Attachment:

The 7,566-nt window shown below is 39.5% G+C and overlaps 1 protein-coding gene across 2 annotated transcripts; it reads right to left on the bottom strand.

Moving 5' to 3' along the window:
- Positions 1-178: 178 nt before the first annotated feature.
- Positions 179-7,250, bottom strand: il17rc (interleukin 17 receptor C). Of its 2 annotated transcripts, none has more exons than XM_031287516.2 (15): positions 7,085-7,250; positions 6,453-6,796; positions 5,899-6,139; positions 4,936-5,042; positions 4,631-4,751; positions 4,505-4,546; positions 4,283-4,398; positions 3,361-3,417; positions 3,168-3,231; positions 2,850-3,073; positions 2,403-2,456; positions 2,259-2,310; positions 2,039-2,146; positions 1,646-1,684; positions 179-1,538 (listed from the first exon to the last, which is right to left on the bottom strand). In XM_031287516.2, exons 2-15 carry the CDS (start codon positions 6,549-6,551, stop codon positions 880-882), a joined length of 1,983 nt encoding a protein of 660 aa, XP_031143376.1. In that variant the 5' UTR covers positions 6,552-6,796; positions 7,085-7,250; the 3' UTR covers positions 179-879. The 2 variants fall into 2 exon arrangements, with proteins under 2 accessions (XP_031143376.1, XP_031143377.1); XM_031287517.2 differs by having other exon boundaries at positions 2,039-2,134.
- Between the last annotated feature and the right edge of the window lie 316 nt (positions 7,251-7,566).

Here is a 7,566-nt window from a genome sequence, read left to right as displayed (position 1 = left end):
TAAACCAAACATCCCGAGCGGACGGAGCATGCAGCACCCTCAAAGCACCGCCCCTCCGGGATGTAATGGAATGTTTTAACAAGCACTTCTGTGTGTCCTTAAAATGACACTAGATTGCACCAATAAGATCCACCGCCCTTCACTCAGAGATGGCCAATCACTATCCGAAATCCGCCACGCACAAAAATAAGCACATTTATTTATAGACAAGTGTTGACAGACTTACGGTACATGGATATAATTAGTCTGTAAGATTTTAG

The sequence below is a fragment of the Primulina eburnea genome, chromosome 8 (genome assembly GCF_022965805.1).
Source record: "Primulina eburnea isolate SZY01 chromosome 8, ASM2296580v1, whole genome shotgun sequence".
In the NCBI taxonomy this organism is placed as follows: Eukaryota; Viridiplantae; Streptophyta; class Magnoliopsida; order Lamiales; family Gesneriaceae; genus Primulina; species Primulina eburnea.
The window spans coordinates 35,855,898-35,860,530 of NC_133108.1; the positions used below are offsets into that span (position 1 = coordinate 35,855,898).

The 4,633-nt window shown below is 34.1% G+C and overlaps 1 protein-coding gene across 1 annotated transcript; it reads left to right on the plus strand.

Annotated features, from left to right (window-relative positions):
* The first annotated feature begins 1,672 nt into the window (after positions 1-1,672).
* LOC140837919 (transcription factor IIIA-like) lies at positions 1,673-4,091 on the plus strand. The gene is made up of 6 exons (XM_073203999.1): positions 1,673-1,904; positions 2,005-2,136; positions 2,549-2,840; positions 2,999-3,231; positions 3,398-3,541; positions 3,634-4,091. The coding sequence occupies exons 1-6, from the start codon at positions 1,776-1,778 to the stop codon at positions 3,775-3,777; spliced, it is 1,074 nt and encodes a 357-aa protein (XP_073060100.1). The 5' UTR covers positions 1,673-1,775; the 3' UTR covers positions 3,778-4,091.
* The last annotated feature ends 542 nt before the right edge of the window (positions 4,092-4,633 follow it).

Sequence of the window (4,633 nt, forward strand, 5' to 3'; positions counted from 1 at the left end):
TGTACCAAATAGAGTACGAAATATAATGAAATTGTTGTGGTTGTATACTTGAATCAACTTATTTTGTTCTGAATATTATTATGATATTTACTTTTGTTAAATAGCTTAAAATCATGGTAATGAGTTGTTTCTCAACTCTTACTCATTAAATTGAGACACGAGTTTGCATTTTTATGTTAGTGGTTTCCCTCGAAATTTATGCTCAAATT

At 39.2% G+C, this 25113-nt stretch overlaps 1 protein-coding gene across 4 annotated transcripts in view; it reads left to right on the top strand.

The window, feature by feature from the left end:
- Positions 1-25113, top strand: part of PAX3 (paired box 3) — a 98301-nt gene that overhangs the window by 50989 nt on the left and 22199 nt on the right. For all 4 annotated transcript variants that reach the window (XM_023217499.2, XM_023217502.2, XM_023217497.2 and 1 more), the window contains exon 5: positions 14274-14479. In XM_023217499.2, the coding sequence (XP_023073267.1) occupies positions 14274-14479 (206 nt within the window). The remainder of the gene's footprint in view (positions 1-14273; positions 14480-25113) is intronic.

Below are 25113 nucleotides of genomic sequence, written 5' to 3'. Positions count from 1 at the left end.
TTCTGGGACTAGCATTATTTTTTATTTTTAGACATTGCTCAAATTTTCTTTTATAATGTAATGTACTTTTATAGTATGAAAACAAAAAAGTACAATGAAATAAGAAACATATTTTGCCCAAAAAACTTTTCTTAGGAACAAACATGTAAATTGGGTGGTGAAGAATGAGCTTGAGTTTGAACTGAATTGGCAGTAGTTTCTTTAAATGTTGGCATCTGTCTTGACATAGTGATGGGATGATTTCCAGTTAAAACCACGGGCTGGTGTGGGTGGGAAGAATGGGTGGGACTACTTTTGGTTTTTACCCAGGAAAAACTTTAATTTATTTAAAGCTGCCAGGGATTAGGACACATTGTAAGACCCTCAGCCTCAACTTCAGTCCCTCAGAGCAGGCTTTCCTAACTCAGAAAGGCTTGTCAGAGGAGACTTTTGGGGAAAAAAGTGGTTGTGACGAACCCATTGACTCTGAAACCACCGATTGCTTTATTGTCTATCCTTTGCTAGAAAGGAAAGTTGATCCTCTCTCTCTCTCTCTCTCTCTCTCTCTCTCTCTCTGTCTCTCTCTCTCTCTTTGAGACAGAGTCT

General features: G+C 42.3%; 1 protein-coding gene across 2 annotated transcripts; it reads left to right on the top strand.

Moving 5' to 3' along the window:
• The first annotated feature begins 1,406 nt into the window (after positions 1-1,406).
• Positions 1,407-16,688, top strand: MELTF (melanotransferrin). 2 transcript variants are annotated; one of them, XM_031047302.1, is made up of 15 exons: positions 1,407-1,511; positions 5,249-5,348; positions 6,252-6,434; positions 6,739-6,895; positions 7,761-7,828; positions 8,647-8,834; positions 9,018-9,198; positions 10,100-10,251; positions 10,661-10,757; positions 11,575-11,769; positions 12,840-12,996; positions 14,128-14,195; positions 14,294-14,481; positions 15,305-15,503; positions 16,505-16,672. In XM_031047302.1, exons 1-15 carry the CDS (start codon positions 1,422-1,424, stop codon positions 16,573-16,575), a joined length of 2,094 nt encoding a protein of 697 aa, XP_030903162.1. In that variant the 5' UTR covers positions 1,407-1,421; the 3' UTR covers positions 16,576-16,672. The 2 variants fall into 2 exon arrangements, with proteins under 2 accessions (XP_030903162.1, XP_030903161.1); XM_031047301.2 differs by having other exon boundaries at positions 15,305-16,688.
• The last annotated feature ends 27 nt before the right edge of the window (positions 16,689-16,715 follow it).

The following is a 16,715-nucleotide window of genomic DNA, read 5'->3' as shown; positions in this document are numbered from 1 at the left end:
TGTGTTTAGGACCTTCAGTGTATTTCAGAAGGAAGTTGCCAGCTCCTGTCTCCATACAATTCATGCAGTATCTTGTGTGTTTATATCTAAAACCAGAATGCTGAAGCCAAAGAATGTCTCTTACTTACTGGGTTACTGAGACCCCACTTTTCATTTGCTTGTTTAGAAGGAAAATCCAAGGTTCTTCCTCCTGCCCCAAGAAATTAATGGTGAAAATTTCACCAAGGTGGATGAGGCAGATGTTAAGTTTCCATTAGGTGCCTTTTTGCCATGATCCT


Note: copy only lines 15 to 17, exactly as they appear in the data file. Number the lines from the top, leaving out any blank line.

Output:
* LOC140837919 (transcription factor IIIA-like) lies at positions 1,673-4,091 on the plus strand. The gene is made up of 6 exons (XM_073203999.1): positions 1,673-1,904; positions 2,005-2,136; positions 2,549-2,840; positions 2,999-3,231; positions 3,398-3,541; positions 3,634-4,091. The coding sequence occupies exons 1-6, from the start codon at positions 1,776-1,778 to the stop codon at positions 3,775-3,777; spliced, it is 1,074 nt and encodes a 357-aa protein (XP_073060100.1). The 5' UTR covers positions 1,673-1,775; the 3' UTR covers positions 3,778-4,091.
* The last annotated feature ends 542 nt before the right edge of the window (positions 4,092-4,633 follow it).

Sequence of the window (4,633 nt, forward strand, 5' to 3'; positions counted from 1 at the left end):